Enceladus Up Close, with Carolyn Porco – StarTalk All-Stars

Shown: Artist’s rendering showing a cutaway view into the interior of Saturn’s moon Enceladus, updated to more accurately represent scientists' current understanding of the thickness of the layers. Image Credit: NASA/JPL-Caltech.

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About This Episode

Is Saturn’s moon Enceladus the most likely place in our solar system to harbor life, or are Titan’s methane seas or the subsurface ocean on Jupiter’s moon Europa better candidates? Dive in with StarTalk All-Stars host and planetary scientist Carolyn Porco and her guest astrobiologist Chris McKay from the NASA Ames Research Center. Together, Carolyn and Chris have been lobbying for 11 years to get people excited about Enceladus. You’ll discover what the Cassini mission has learned about the moon, from the salty global ocean trapped under 35km of ice, to the unexpectedly enormous geysers spewing organic matter into space, most of which floats back to the frozen surface as snow. The pair also answer Cosmic Queries chosen by co-host Chuck Nice about the search for extraterrestrial life, intelligent or microbial, both in our solar system and on the billions of earthlike exoplanets right here in our own galaxy. Find out what the presence of oxygen in the atmosphere of an exoplanet could tell us about life on that planet, and how the chirality, or molecular “handedness” of complex amino acids, can be an indicator of biological selectivity. You’ll also hear what an amazing job the Cassini spacecraft has done, what the next mission to Enceladus would look for – and why there might not even be a next mission to the Saturn system.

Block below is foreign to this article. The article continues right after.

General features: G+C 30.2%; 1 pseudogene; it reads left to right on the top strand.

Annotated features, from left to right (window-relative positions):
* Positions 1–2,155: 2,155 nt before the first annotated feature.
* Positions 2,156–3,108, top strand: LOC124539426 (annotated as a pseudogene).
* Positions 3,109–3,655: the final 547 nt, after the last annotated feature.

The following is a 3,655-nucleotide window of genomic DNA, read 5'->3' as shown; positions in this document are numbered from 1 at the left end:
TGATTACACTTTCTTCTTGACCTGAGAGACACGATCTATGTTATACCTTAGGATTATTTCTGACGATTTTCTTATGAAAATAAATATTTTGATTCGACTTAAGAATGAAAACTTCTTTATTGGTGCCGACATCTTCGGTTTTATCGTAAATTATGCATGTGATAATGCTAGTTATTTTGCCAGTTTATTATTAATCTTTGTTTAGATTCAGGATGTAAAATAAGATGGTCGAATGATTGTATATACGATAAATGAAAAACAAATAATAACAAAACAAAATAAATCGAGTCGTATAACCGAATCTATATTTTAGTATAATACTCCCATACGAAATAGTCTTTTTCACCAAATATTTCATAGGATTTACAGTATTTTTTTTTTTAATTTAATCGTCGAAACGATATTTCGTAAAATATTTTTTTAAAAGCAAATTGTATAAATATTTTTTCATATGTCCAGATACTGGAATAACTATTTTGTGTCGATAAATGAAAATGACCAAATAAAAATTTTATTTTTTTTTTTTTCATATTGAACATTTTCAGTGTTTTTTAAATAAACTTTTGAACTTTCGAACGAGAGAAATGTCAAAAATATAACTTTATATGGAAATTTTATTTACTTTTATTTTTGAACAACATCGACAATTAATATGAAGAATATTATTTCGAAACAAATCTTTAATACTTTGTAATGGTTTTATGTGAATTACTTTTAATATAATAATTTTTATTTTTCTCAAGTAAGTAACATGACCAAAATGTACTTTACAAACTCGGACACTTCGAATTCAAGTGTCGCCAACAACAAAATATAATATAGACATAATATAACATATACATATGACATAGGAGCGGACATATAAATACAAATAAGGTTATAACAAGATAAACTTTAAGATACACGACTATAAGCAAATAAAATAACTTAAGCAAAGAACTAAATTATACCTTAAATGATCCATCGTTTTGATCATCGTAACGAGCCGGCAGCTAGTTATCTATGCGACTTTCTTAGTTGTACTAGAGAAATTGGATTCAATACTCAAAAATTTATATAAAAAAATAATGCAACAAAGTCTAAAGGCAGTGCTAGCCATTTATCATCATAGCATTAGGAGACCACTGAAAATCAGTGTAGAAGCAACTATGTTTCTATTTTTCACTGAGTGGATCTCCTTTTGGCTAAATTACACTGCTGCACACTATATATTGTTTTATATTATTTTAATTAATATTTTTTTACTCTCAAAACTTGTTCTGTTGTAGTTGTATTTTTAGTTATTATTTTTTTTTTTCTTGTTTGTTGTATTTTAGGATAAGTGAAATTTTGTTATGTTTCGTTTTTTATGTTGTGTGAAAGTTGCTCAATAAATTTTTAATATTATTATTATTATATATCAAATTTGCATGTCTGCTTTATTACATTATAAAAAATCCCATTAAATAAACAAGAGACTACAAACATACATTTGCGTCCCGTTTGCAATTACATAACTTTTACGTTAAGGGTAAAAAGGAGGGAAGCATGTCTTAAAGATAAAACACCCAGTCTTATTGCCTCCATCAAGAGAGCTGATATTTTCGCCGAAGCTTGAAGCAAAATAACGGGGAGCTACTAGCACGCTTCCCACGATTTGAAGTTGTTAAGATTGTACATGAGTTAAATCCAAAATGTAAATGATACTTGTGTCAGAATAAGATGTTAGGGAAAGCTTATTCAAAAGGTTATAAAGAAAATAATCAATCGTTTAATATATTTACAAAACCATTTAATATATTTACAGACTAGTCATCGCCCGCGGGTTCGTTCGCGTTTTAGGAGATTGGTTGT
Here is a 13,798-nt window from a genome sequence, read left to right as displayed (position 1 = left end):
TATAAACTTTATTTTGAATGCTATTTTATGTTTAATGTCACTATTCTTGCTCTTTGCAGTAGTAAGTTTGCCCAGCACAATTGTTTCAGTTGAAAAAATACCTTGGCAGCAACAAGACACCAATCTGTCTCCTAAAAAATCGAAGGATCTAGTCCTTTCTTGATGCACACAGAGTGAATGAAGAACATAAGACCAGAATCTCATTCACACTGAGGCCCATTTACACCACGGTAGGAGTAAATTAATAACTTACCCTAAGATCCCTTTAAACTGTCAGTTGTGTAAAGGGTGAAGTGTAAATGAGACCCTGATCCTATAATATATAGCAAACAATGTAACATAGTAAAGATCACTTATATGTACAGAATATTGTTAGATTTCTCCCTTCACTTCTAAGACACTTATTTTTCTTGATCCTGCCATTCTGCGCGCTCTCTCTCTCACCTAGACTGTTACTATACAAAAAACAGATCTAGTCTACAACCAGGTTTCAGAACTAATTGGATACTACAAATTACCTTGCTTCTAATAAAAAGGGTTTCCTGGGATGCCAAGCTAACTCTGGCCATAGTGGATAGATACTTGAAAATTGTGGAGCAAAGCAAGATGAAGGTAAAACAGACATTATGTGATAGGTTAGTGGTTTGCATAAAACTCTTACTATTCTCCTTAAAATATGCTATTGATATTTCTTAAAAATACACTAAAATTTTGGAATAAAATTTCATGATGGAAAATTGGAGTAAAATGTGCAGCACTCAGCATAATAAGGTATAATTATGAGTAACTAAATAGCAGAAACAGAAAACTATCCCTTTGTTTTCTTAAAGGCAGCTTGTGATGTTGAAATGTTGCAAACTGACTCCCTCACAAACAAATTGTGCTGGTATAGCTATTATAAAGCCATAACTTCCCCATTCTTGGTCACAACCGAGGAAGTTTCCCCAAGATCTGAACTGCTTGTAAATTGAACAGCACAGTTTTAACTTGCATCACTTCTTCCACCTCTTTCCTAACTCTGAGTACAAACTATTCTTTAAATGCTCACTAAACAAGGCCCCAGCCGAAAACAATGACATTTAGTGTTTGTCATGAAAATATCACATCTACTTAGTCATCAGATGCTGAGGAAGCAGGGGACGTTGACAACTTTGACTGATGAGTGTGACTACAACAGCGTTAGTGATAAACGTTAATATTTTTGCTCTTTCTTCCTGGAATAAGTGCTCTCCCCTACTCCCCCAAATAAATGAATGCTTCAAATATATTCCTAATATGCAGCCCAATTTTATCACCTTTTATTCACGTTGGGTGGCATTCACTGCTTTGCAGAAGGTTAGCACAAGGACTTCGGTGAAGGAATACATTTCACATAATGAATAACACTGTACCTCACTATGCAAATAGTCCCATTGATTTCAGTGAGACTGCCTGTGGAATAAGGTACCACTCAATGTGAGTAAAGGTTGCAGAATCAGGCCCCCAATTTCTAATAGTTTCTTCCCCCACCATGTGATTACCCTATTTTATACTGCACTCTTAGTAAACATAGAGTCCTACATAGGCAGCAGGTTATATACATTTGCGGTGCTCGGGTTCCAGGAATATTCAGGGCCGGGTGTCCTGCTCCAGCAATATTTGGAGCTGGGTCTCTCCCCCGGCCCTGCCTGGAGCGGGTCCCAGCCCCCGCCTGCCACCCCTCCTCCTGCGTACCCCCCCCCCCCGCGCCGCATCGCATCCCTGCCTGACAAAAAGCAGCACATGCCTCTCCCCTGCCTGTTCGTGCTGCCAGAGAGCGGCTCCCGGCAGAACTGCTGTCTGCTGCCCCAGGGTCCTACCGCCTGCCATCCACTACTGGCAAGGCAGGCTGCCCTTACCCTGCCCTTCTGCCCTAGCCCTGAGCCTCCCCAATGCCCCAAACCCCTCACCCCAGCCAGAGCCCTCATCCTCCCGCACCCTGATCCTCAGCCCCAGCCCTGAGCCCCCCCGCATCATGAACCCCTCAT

In This Episode


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  • Host

    Carolyn Porco

    Carolyn Porco
    All-Stars Host, Planetary Scientist, Cassini Imaging Science Team Leader

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  • Co-Host

    Chuck Nice

    Chuck Nice
    Comedian

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  • Guest

    Chris McKay

    Chris McKay
    Astrobiologist, NASA Ames Research Center

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Episode Topics

  • Kent Linkletter

    In this session you fielded a question from Kabir Mahotra (my guess at what you pronounced) where he was asking about how long it would take for an infinite universe to produce an exact copy of Earth. I think it would be more correct to speculate on how far away you would have to look for an exact copy. I know that this sounds ridiculous, but scientists do seriously consider that the universe may be truly infinite and that in such a universe, there may be infinite numbers of areas as large as our observable universe and that there will be an infinite number of exact duplicates. This is considered to be one form of Multiverse. This is described at http://www.space.com/18811-multiple-universes-5-theories.html. Or you can read about Max Tegmark’s speculation on the multiverse as written up in this article, http://space.mit.edu/home/tegmark/PDF/multiverse_sciam.pdf.

  • Adam Pierce

    “We should be doing all of this”

    Great example of how you fail to acknowledge trade-offs and priorities when you’re spending other people’s money

  • Jonathan

    Great job, Chris and Carolyn.

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